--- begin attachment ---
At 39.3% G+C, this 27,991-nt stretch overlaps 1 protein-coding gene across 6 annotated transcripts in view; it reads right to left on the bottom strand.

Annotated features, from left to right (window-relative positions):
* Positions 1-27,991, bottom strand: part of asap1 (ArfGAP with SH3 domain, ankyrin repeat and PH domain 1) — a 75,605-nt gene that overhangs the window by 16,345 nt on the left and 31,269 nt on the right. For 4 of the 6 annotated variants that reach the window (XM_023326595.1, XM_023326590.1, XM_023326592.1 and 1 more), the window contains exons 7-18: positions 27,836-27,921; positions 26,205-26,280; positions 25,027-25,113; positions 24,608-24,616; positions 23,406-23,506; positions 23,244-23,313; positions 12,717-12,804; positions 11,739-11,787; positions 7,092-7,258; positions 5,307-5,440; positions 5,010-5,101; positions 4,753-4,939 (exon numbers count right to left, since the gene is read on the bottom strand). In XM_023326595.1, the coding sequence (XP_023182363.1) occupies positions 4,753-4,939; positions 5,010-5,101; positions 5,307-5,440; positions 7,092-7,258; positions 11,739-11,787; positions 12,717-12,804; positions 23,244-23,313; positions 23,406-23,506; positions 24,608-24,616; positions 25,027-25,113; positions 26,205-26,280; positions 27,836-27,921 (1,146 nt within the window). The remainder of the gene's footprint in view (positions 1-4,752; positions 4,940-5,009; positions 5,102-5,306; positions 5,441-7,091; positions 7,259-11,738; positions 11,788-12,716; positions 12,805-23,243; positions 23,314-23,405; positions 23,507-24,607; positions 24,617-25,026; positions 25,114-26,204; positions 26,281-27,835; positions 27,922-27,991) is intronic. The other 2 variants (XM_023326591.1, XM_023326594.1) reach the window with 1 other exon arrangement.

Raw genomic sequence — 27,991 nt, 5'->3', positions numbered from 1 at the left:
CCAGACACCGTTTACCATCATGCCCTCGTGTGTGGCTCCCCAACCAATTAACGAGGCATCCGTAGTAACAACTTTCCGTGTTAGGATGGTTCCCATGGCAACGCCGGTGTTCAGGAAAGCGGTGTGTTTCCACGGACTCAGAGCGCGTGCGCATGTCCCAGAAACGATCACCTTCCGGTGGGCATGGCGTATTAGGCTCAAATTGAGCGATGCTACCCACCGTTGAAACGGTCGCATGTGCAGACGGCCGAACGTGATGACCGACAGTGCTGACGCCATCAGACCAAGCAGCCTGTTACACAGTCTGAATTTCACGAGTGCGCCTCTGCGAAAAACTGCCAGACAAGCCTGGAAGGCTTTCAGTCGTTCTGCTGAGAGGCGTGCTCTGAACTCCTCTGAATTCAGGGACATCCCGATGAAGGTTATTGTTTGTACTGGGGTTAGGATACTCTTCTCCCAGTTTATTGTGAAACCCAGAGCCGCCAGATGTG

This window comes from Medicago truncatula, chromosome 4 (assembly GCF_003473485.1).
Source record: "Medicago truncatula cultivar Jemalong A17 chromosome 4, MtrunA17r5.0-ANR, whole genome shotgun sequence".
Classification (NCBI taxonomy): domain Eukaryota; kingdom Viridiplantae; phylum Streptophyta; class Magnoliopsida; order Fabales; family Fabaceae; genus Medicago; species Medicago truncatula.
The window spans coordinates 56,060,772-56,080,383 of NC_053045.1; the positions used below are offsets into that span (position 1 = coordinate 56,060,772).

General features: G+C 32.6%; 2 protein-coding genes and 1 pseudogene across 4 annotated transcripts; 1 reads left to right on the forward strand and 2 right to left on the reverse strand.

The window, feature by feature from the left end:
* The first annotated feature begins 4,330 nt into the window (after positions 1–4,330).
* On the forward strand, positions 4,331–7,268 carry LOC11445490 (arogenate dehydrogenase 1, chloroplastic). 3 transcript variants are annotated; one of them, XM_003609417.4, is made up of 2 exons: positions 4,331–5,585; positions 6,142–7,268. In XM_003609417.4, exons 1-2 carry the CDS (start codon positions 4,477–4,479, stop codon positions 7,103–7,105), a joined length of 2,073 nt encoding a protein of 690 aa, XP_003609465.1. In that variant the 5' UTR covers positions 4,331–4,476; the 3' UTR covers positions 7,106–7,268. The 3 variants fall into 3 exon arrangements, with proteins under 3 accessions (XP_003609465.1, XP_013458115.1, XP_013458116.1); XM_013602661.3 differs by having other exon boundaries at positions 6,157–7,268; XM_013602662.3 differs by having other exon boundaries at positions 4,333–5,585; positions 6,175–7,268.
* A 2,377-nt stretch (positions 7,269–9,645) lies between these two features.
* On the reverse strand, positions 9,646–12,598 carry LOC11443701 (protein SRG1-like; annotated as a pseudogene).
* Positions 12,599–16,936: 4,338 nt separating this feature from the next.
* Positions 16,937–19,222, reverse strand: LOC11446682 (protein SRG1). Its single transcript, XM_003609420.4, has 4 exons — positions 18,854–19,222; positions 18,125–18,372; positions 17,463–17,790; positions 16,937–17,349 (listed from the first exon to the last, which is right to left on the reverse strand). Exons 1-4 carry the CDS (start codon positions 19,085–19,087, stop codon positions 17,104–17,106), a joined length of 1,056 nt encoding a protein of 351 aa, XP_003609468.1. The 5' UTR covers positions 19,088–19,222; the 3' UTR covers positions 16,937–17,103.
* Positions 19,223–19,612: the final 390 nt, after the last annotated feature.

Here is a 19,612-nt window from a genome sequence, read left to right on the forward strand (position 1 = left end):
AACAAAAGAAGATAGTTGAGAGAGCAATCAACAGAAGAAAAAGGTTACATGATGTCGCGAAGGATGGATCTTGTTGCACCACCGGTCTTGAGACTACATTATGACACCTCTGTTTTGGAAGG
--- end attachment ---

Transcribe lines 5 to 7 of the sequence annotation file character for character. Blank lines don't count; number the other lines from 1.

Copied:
CCAGACACCGTTTACCATCATGCCCTCGTGTGTGGCTCCCCAACCAATTAACGAGGCATCCGTAGTAACAACTTTCCGTGTTAGGATGGTTCCCATGGCAACGCCGGTGTTCAGGAAAGCGGTGTGTTTCCACGGACTCAGAGCGCGTGCGCATGTCCCAGAAACGATCACCTTCCGGTGGGCATGGCGTATTAGGCTCAAATTGAGCGATGCTACCCACCGTTGAAACGGTCGCATGTGCAGACGGCCGAACGTGATGACCGACAGTGCTGACGCCATCAGACCAAGCAGCCTGTTACACAGTCTGAATTTCACGAGTGCGCCTCTGCGAAAAACTGCCAGACAAGCCTGGAAGGCTTTCAGTCGTTCTGCTGAGAGGCGTGCTCTGAACTCCTCTGAATTCAGGGACATCCCGATGAAGGTTATTGTTTGTACTGGGGTTAGGATACTCTTCTCCCAGTTTATTGTGAAACCCAGAGCCGCCAGATGTG

This window comes from Medicago truncatula, chromosome 4 (assembly GCF_003473485.1).
Source record: "Medicago truncatula cultivar Jemalong A17 chromosome 4, MtrunA17r5.0-ANR, whole genome shotgun sequence".